We have now moved on to this comic little island. We were all sorry to leave Maritzburg, and it was sad to have to sell all our [polo] ponies, for there is no use for them here. I sold one of mine very well and the other to a Dutch farmer for 19 pounds. I asked him 20 pounds, he offered me 18 and we sat in my room in silence until after 2am, until we clinched the bargain, a real Dutch 'opsit'. The sea journey was as offensive as usual, and the only amusing incident was the smuggling into the island of Wanda, my precious little dachshund, dressed in baby's long clothes with a veil over its face and carried by one of the sergeants' wives. She never budged, thus avoiding 6 months' misery in quarantine. Mauritius is an absurd place, and what they want with a whole regiment here beats me, unless it is to keep the very unsavoury locals in order. The island is about 40 miles by 30 miles, more or less round, and our barracks are at a place called Curepipe, somewhere about in the middle. It is very beautiful in an unhealthy sort of way, and the vegetation, owing to the fact that it is in the tropics and that it rains over 300 days in the year, magnificent. The main industry is sugar-growing, though the sugar one buys for the mess, owing to some trade nonsense, comes from England, 9,000 miles away.
The barracks are very luxurious, and well they may be, for there are no compensations in this exile. It is a wretched place to spend one's adjutancy in. There are about 50 different races in the island, the majority being Indians, who work on the sugar plantations. There is a toy railway from Curepipe to Port Louis, the capital, on the coast, and they tell how a train one day, coming from Curepipe, couldn't stop at Port Louis for some reason or other, so swung up the opposite incline, back again and back again, until it came to rest in Port Louis station. Quite possible. We play golf and tennis every single day with exactly the same people in the rain, which is a kind of thick Scotch mist, except in November and December and January when it is fine, and February and March, which is the cyclone season and is quite past description. It is impossible to go out because it is impossible to stand up against the gale, and it is hot and damp, and we have to burn charcoal in braziers all the time to keep our clothes dry. And then the electric light goes out. What a life!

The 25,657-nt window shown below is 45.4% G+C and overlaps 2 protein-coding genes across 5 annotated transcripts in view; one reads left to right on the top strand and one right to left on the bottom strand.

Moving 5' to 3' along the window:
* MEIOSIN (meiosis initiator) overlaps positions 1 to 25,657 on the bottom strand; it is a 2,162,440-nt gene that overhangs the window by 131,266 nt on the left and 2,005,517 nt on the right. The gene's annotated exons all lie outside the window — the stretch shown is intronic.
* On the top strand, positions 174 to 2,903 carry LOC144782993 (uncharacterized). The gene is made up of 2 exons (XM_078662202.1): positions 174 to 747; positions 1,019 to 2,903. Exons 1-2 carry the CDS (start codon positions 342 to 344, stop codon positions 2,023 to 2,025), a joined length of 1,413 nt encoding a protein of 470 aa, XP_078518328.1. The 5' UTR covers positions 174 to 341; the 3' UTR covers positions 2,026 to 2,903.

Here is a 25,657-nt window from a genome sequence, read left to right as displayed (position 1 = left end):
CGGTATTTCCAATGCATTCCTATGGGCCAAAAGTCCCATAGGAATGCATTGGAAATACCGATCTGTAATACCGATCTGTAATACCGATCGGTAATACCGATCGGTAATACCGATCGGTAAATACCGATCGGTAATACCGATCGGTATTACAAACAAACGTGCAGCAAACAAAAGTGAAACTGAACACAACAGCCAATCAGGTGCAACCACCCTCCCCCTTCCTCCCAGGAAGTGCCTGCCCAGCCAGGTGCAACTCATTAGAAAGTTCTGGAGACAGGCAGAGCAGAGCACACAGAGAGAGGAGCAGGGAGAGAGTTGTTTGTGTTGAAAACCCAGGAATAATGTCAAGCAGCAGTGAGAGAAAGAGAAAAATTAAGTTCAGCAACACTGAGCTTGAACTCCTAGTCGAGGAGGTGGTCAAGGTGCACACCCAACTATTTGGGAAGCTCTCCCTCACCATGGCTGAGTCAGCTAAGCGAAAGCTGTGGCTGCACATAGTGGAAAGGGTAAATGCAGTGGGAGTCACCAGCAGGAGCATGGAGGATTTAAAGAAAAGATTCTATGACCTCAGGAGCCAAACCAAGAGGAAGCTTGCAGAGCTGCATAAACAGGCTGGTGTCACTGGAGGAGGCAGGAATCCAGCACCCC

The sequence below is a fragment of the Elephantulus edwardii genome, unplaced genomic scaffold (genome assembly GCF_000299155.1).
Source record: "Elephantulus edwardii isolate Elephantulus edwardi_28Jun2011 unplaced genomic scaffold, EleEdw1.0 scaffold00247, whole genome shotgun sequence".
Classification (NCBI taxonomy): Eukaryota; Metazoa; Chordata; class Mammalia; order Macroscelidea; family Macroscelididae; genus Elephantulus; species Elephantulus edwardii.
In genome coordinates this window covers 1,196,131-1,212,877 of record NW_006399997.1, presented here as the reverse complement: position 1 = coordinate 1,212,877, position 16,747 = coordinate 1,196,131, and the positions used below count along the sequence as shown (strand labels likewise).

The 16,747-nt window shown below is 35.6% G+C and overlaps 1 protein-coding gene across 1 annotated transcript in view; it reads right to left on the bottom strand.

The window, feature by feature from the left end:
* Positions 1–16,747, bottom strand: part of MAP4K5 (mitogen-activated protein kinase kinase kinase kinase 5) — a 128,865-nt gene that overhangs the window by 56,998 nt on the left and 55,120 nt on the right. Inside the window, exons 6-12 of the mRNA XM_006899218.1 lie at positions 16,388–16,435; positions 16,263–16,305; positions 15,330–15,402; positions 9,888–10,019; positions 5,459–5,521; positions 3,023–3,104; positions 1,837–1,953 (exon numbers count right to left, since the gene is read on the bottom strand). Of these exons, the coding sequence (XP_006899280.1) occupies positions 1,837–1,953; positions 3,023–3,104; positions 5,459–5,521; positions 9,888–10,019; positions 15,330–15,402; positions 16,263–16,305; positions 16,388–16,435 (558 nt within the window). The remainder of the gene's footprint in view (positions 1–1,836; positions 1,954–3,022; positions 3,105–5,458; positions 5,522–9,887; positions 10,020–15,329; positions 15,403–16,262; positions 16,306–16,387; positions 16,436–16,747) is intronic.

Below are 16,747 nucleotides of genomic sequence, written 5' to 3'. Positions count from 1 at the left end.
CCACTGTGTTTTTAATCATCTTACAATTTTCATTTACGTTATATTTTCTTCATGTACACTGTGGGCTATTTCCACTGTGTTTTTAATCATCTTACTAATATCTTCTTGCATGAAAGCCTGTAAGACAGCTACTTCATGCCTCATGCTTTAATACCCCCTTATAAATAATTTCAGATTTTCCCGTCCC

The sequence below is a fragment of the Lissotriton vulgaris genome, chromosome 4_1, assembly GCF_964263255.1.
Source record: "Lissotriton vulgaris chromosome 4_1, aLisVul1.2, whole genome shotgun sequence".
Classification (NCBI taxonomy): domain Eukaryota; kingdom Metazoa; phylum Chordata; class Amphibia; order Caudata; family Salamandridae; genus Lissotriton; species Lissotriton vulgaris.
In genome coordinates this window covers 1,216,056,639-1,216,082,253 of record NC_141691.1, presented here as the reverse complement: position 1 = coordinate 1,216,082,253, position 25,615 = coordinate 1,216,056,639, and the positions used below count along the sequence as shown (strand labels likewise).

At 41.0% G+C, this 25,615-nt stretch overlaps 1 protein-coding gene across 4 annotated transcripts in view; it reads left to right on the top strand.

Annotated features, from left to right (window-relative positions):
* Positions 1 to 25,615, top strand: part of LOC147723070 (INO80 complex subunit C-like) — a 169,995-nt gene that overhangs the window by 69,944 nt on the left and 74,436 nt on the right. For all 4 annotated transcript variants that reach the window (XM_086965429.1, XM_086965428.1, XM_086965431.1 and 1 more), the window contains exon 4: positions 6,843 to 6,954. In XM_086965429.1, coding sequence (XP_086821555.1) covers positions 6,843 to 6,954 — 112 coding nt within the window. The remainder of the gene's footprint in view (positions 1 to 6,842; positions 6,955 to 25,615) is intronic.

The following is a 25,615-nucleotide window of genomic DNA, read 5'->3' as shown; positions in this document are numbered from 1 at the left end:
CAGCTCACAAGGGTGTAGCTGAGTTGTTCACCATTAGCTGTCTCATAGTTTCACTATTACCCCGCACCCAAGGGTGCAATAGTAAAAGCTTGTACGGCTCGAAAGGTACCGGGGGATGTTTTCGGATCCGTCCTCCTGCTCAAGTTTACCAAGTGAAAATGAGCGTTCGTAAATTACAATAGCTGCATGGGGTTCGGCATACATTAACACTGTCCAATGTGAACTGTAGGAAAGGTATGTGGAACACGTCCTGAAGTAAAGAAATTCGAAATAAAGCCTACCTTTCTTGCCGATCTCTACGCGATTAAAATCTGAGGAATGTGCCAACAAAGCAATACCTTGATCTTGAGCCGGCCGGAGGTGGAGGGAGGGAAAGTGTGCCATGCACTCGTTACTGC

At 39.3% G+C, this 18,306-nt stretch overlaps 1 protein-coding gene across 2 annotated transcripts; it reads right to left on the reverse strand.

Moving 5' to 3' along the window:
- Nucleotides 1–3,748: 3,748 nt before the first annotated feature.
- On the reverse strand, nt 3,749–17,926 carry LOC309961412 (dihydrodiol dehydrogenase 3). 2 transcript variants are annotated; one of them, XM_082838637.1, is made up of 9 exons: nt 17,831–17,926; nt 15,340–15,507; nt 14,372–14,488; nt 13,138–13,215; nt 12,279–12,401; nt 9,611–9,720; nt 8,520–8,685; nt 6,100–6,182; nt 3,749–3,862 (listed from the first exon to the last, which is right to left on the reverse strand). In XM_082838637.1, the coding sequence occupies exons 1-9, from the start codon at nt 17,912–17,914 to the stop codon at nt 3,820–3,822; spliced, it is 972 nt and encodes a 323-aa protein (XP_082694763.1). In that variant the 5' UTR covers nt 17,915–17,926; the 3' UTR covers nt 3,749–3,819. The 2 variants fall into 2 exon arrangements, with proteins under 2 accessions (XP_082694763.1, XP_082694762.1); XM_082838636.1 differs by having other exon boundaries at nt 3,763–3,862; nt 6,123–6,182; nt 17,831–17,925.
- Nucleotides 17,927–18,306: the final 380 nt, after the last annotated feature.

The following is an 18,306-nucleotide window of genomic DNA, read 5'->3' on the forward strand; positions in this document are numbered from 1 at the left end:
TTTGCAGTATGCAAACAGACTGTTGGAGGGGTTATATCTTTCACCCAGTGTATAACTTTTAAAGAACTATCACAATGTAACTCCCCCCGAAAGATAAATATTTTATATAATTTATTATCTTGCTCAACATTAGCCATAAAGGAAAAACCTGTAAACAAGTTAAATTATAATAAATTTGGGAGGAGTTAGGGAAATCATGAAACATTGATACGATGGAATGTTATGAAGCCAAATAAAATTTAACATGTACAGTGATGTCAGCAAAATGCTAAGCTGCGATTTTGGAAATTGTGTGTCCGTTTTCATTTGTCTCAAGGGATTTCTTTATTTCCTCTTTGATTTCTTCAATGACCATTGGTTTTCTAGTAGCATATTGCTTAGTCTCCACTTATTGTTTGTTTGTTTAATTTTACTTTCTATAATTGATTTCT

There are a lot of old French families living here. The two principal professions are lawyers and doctors - lawyers because these people are always quarrelling, doctors because they are always getting abscesses on the liver from too much drink. It is the sort of place where any vice one had would be sure to be developed to the utmost. The governor is Sir Cavendish Boyle, whose hostess is his niece, Miss Lane, a rather sad little female with a grievance and a leaning towards religion. The General is one Macdonald, of the Royal Engineers. I got up a mock bull-fight the other day to amuse the troops, and invited Sir Cavendish to sit in the 'Royal Box' with the king and queen, ie two subalterns. I did so really because the governor had been to Spain, and so was interested in bull-fights. The General wrote afterwards officially for an explanation as to why he and his wife hadn't been invited to the box, and the whole matter went up to the War Office, where, I'm told, it caused the most unseemly hilarity. But at the same time it was most unpleasant, particularly for me.
The other day I went with a party of friends to the neighbouring island of Reunion, which belongs to France. Incidentally I suppose you know where we are - off the north coast of Madagascar in the Indian Ocean. Look at your map. The Isle of Reunion is almost completely round, with a diameter of about 50 miles. At equal intervals around the island are 12 small and insignificant towns named after the Apostles, and connected by a ridiculous toy railway. In the centre is an extinct volcano, with a sort of primitive spa in the middle of it called Cilaos, wither we were bound. We landed at St Paul, the capital, a perfect disgrace of a place, with ill-paved, grass-grown streets and a mass of dirty little cafes - such a complete contrast in every way to Mauritius. I understand that the French method of colonisation is to bag all the taxes and in return to allow the colony to send a representative to the Chamber of Deputies in Paris, whose chief job is to get as much cash back as he can for his country. You may imagine how much he gets sometimes. The result is that an unimportant place like Reunion is left to stew in its own juice.